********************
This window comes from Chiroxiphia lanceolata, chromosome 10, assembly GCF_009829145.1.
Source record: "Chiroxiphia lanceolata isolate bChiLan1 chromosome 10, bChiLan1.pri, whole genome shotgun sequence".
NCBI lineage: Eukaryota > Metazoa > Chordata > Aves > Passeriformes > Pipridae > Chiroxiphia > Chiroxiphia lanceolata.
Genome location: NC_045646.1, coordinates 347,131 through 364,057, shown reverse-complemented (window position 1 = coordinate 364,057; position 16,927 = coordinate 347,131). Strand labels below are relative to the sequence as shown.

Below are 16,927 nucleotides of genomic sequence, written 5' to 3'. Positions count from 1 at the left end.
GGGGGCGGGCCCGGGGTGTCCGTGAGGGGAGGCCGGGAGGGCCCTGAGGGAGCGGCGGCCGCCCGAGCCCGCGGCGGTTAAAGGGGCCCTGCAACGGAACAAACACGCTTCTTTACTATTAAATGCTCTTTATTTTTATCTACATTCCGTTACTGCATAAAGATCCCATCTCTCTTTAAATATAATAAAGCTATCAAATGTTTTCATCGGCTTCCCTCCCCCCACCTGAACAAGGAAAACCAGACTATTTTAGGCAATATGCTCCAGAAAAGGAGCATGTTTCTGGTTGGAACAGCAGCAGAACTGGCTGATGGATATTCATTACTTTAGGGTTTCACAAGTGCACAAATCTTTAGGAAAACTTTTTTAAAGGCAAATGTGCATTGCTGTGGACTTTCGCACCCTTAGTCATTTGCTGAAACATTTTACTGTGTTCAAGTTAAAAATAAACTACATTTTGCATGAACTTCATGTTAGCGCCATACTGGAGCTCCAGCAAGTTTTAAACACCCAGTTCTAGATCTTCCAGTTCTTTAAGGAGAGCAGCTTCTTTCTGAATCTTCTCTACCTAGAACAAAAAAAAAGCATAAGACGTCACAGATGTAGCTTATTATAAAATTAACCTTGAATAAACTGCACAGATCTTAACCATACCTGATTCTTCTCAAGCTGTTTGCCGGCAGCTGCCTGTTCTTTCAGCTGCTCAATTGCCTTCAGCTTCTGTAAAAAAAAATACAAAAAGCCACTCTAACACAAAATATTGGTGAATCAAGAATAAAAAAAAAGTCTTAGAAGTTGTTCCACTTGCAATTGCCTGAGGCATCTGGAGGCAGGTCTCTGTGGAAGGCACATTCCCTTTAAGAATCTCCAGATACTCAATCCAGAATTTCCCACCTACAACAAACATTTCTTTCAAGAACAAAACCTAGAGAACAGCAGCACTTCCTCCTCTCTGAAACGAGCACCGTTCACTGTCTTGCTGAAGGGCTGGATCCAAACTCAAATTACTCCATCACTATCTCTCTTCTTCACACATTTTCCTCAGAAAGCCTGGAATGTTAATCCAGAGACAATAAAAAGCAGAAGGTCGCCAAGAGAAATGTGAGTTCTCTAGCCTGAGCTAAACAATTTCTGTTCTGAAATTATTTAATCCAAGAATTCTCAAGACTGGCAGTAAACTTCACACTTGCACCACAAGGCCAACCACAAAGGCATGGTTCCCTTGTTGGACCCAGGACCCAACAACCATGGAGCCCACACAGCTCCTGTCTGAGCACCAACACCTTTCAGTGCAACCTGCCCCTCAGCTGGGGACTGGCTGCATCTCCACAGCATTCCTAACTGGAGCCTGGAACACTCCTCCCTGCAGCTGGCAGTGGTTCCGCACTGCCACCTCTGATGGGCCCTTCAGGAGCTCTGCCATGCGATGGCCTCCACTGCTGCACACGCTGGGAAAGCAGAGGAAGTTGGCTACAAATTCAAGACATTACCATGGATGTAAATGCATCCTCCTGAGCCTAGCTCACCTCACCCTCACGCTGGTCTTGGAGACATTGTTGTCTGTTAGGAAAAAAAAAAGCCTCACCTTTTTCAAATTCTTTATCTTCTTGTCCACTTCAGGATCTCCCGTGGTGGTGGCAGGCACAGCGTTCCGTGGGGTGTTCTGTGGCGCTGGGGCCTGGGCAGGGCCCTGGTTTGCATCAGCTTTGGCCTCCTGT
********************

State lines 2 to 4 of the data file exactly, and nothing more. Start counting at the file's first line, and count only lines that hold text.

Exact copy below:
Source record: "Chiroxiphia lanceolata isolate bChiLan1 chromosome 10, bChiLan1.pri, whole genome shotgun sequence".
NCBI lineage: Eukaryota > Metazoa > Chordata > Aves > Passeriformes > Pipridae > Chiroxiphia > Chiroxiphia lanceolata.
Genome location: NC_045646.1, coordinates 347,131 through 364,057, shown reverse-complemented (window position 1 = coordinate 364,057; position 16,927 = coordinate 347,131). Strand labels below are relative to the sequence as shown.